We must not use this formula for a two rounds election.

    • fakegbagbo says:

      Apologies, but I don’t understand the example. You’re quoting percentages, but then you’re saying you’ve applied a formula that asks for actual vote counts without providing that data (T1 = ABS(VC1-VC2) \ [ ABS(VC1-VC2) + ABS(VD1-VD2) ]). Could you please spell it out for me? Also, if any of the values in the ABS(…) expressions is negative I think you are describing a case different from the one I’ve looked at and I think you’ve extended the theory to these cases, which may or may not work.

      • Palop says:

        This example is not valid. I made a mistake when I was copying the datas from the spreadsheet, but there are three examples of faulty evaluations in the pdf file I sent you.

  11. someone who actually studies stats says:

    “I have also read I think on the apeaceofconflict blog about the mismatches and extra voters and if this has occurred in a significant way it does of course call the data into question.” Yes, that is where I originally was alerted to this problem, and how I found your blog as Rebecca is a close friend of mine and said to me “you should run those numbers”. It’s pretty easy to verify the difference. What link are you looking for there—I’m unsure? It’s a matter of calculating the data regarding inscrits from the CEI version. Or do you mean the SRSG certified number? That is available here: http://www.un.org/en/peacekeeping/missions/unoci/documents/cote_d%27ivoire_elections_round2_%20factsheet24112010.pdf

    “I don’t know why you keep characterising what I’ve written as an attempted “proof”, with double-quotes for increased hilarity. As I said, it was never intended as such. I’m not proposing this as a new method for the UN where they are certifying elections, I would hope they have more complete data and indeed fully trained staff for the purpose.” No, but you suggest that it is the “best evidence yet… that Ouattara really did win the election”, and almost characterize your data set as nearly flawless. Calculate your margin of error on your calculations and you’ll see that it is extremely high, enough to invalidate the point of the exercise even.

    “Do you think the outliers are an indication of fraud?”. No, not my point in the slightest. Merely that this will be a factor that must be considered as it will significantly affect any calculation.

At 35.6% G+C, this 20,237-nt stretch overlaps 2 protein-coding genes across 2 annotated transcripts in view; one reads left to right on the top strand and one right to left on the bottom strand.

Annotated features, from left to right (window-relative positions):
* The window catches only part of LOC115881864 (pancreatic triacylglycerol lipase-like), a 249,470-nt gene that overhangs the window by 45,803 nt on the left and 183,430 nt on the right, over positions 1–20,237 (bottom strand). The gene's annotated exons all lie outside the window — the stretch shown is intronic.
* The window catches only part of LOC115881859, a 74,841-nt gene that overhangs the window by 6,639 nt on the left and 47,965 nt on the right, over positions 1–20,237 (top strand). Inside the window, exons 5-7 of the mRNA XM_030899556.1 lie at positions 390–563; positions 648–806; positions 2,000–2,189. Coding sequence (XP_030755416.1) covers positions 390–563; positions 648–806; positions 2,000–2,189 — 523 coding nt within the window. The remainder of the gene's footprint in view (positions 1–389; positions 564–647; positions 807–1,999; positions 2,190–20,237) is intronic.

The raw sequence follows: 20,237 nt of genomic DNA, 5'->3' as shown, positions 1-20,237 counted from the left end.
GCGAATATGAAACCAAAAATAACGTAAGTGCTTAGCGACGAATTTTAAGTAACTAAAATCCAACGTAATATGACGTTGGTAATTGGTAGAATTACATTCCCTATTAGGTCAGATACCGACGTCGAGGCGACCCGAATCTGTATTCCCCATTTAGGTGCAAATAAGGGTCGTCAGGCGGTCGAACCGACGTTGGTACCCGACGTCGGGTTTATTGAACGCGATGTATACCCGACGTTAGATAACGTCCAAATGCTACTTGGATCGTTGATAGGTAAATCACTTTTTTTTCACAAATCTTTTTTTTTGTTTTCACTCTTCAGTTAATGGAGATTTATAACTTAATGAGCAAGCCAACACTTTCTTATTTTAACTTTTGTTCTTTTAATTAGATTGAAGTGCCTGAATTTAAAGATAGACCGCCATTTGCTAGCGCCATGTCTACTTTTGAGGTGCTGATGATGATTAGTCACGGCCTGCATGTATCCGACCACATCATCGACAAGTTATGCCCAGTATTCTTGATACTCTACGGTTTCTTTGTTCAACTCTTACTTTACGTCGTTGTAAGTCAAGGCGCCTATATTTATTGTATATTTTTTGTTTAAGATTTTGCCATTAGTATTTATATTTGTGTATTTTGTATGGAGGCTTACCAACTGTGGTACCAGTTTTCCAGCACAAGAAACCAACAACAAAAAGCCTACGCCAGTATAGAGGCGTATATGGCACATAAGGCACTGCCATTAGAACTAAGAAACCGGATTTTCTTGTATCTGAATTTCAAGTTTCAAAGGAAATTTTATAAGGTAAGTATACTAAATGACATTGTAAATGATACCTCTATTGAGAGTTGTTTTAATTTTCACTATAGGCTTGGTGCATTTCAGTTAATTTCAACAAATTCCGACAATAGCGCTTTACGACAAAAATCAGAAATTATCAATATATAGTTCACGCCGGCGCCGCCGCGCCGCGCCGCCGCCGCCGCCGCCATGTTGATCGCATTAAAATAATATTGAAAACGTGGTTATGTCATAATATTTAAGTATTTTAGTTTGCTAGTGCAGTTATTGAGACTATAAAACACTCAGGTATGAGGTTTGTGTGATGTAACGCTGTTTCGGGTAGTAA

As to the comment about the population taking to streets. People in Egypt and Tunisia also faced thugs hired to kill and abuse them, and there were specific measures taken to stop people from gathering in groups as well. In both these places, it was also extremely likely to lead the country to more violence, and not to result in an overthrow of government… that’s why so many people were so shocked when it happened. “Easily” is the wrong choice of words, but it is definitely possible for the population to be far more pressuring than they are.

    • fakegbagbo says:

      It’s a matter of calculating the data regarding inscrits from the CEI version.
      As shown on the abidjan.net site or are you refering to a different source?

      No, but you suggest that it is the “best evidence yet… that Ouattara really did win the election”, …
      Yes, I still think it is when based on only publicly available data. (*) Where have you seen better? Here, http://news.abidjan.net/h/390674.html? Or here, http://www.mediapart.fr/node/106759? The drawback of both of these is that they assume that results in the North were correct except perhaps the cancelled regions while I think the implicit allegation by N’Dre is that fraud was widespread in the North and cancelling these seven districts accounted for that. In a way I’m responding to this perceived “fraud was all over the North in the second round” allegation with my analysis.

      (*) Without the public data constraint I’d say that Choi saying Ouattara won is the best evidence.

      … and almost characterize your data set as nearly flawless.
      Yes, I’ve called it credible and based this on the data having been approved by the IEC, the UN and the CC, three organisations not overly likely to agree on anything these days. You have given some evidence that the data might not be that trustworthy (the question of 70% vs. 80% voter turnout + the fact that in some areas there’s higher turnout than number of registered voters) but you wisely haven’t claimed to have proven me wrong, just as I haven’t claimed to have proven anything.

      null votes… a factor that must be considered as it will significantly affect any calculation.